Keywords:  chicken feather; melting mixing; thermal properties; elastomer

1. Introduction

CF are considered a waste byproduct from poultry industry, with around 5 million tons per year [1]. The main component of CF is keratin, a protein with good thermal and mechanical properties, which is also resistant to the action of organic solvents. Its thermal decomposition occurs between 50 and 200 °C[2]. The presence of disulfide crosslinks from cystine and the predominant non-hydrophilic amino acids in the chain sequence give CF keratin a hydrophobic character. In addition, CF keratin is a self-sustainable and continuously renewable material[2].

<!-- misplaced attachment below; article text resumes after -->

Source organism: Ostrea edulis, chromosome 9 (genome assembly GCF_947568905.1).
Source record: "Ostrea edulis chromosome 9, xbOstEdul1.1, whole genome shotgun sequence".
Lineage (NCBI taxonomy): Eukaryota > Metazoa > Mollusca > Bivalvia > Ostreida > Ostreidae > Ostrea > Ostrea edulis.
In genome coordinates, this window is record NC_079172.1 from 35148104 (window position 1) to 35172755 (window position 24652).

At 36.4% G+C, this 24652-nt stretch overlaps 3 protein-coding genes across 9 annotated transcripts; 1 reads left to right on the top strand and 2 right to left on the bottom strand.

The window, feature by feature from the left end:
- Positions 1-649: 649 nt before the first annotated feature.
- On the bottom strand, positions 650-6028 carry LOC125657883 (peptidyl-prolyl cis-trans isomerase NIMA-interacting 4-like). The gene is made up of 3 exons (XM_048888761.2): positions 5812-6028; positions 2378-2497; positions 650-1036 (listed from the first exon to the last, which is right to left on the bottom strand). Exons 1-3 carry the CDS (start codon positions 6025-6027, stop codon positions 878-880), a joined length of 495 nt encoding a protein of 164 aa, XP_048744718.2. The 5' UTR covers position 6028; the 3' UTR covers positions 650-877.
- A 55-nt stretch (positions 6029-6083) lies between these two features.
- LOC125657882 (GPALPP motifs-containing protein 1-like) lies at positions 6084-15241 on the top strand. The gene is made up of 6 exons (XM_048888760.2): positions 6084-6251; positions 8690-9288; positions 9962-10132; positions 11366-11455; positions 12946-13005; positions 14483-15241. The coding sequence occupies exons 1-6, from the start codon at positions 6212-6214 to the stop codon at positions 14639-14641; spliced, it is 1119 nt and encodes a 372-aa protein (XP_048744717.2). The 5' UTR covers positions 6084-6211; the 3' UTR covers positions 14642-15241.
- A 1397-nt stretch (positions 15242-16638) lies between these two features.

Recently, the increasing interest in the use of natural or renewable materials as polymer matrix reinforcement, has led to the search for options to obtain composite materials. There are lots of reports about natural fibers as flax, bamboo, hemp, jute, agave, among others, but just a few of them are related to resources from animal proteins, as keratin[3,4]. In the last decades, this fact has generated the investigation of keratin as raw material for synthetic polymer blends, particularly because of its unique properties such as lightweightness, natural abundance and environmental compatibility, combined to its high mechanical and thermal resistance[5,6]. The latter, could help to improve the performance of current synthetic polymers and to obtain materials with mechanical properties comparable to the conventional ones [7].